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Jim Wyckoff's Morning Report: Traders, Investors Uncertain

31 October 2013
Jim Wyckoff Commentary -  TheCropSite

GLOBAL - After digesting Wednesday’s statement from the U.S. Federal Reserve’s Open Market Committee, many traders and investors have now become more uncertain regarding the timing of the Fed starting to wind down its massive quantitative easing program that has been in place for several years.

The FOMC statement on Wednesday said the U.S. economy has made improvements in recent months.

This somewhat more “hawkish” tone of the Fed has led to fresh speculation in the market place that the “tapering” of the Fed’s monthly bond-buying program could some sooner—possibly as soon as the December FOMC meeting.

However, this view is certainly not pervasive in the market place. The latest FOMC statement that did throw a bit more uncertainty in the market place now makes upcoming U.S. economic data even more critical, as the Fed and markets try to get a better reading on the U.S. economy’s present trajectory.

In the European Union overnight, it was reported that the inflation rate for the bloc came in at a four-year low in October, at an annual rate of 0.7%. That rate is well below the European Central
Bank’s target rate of just under 2%.

The low inflationary pressures also give the ECB room to continue its very easy money policies, if EU economic growth continues to languish.

Thursday is an extra important trading day, from a technical perspective. It’s the last trading day of the month. It’s technically significant when, on the last trading day of the month, a market closes at or very near its monthly high or low for that month.

U.S. economic data due for release Thursday includes the weekly jobless claims report, the ISM Chicago business survey and the weekly DOE energy stocks report.

Overnight reports said demand for physical gold in India is slack, despite the festival season approaching.

The Diwali festival of lights is on Sunday. The reports said demand for gold in India this year will be down 10% to 15% from last year, due to higher tax rates on gold imports, and the weakness of the Indian currency.--Jim

U.S. Dollar Index

The December U.S. dollar index is higher early today on more short covering. While bears remain in overall near-term technical control, the bulls are making a move.

A bullish weekly high close on Friday would begin to suggest a market low is in place. Slow stochastics for the dollar index are bullish early today.

The dollar index finds shorter-term technical resistance at 80.250 and then at 80.500. Shorter-term support is seen at 80.000 and then at the overnight low of 79.740. Wyckoff's Intra Day Market Rating: 6.0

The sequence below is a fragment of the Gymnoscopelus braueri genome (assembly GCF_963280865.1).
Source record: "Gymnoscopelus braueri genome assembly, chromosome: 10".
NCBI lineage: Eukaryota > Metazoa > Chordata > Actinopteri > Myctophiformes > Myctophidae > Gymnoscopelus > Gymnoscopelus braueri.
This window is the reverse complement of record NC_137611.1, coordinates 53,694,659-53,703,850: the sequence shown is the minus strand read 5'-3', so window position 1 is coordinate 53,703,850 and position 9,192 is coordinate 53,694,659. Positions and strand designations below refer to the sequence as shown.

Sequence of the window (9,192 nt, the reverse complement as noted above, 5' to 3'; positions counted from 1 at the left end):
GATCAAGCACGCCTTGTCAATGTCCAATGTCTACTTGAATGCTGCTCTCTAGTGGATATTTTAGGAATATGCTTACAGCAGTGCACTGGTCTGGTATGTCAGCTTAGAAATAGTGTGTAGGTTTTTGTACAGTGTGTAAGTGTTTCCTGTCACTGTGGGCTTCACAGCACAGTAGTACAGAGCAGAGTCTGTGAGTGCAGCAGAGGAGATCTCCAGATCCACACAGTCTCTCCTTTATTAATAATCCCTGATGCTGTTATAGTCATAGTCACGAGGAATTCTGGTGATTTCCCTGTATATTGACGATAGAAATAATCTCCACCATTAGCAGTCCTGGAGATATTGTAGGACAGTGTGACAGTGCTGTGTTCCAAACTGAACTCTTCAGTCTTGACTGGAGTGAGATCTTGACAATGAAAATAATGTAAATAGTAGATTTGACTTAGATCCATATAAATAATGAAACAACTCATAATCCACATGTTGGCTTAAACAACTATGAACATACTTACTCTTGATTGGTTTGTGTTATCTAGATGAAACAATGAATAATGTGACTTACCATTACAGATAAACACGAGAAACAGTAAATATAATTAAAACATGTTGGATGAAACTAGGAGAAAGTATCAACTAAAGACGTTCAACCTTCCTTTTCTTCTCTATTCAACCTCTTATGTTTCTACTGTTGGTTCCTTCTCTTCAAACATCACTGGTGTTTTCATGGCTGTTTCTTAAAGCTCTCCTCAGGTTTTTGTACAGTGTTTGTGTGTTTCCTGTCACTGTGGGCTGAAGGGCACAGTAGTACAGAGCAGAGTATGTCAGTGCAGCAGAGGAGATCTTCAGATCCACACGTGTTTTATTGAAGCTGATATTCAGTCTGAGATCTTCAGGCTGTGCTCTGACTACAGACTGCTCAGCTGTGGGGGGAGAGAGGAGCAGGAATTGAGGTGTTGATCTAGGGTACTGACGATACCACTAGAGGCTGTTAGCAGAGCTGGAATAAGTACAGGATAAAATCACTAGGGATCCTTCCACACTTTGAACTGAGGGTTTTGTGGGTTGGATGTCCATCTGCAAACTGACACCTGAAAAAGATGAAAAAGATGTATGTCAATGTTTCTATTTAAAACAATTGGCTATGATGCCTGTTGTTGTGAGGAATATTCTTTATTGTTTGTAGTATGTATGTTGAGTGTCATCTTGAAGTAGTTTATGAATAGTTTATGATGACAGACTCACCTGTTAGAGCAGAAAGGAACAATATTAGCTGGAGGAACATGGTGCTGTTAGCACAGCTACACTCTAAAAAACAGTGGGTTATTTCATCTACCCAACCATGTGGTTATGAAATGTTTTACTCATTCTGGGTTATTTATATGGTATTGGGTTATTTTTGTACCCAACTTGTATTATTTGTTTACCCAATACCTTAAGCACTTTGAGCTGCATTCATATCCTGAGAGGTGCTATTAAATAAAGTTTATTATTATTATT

NYMEX Crude Oil

December Nymex crude oil prices are slightly lower early today. Bears have the overall near-term technical advantage.

Prices are in a two-month-old downtrend on the daily bar chart. In December Nymex crude, look for buy stops to reside just above resistance at the overnight high of $96.99 and then at $97.50.

Look for sell stops just below technical support at the overnight low of $96.35 and then at the
October low of $95.95. Wyckoff's Intra-Day Market Rating: 4.5


Markets were firmer overnight on more short covering following recent selling pressure. Traders are awaiting weekly export sales data today, as well as some other USDA data that was held up due to the government shutdown.

There has been very good U.S. harvest progress and that has been bearish for corn and soybeans.

That weakness in corn and soybeans has spilled over into the wheat market. Rains in parts of the Corn Belt have delayed harvesting, but it’s not a major market factor.

Technically, the corn bears are in firm command, while soybean and wheat bears now have the slight near-term technical advantage.

TheCropSite News Desk

IMPORTANT NOTE: I am not a futures broker and do not manage any trading accounts other than my own personal account. It is my goal to point out to you potential trading opportunities. However, it is up to you to: (1) decide when and if you want to initiate any traders and (2) determine the size of any trades you may initiate. Any trades I discuss are hypothetical in nature.

Here is what the Commodity Futures Trading Commission (CFTC) has said about futures trading (and I agree 100%): 1. Trading commodity futures and options is not for everyone. IT IS A VOLATILE, COMPLEX AND RISKY BUSINESS. Before you invest any money in futures or options contracts, you should consider your financial experience, goals and financial resources, and know how much you can afford to lose above and beyond your initial payment to a broker. You should understand commodity futures and options contracts and your obligations in entering into those contracts. You should understand your exposure to risk and other aspects of trading by thoroughly reviewing the risk disclosure documents your broker is required to give you.

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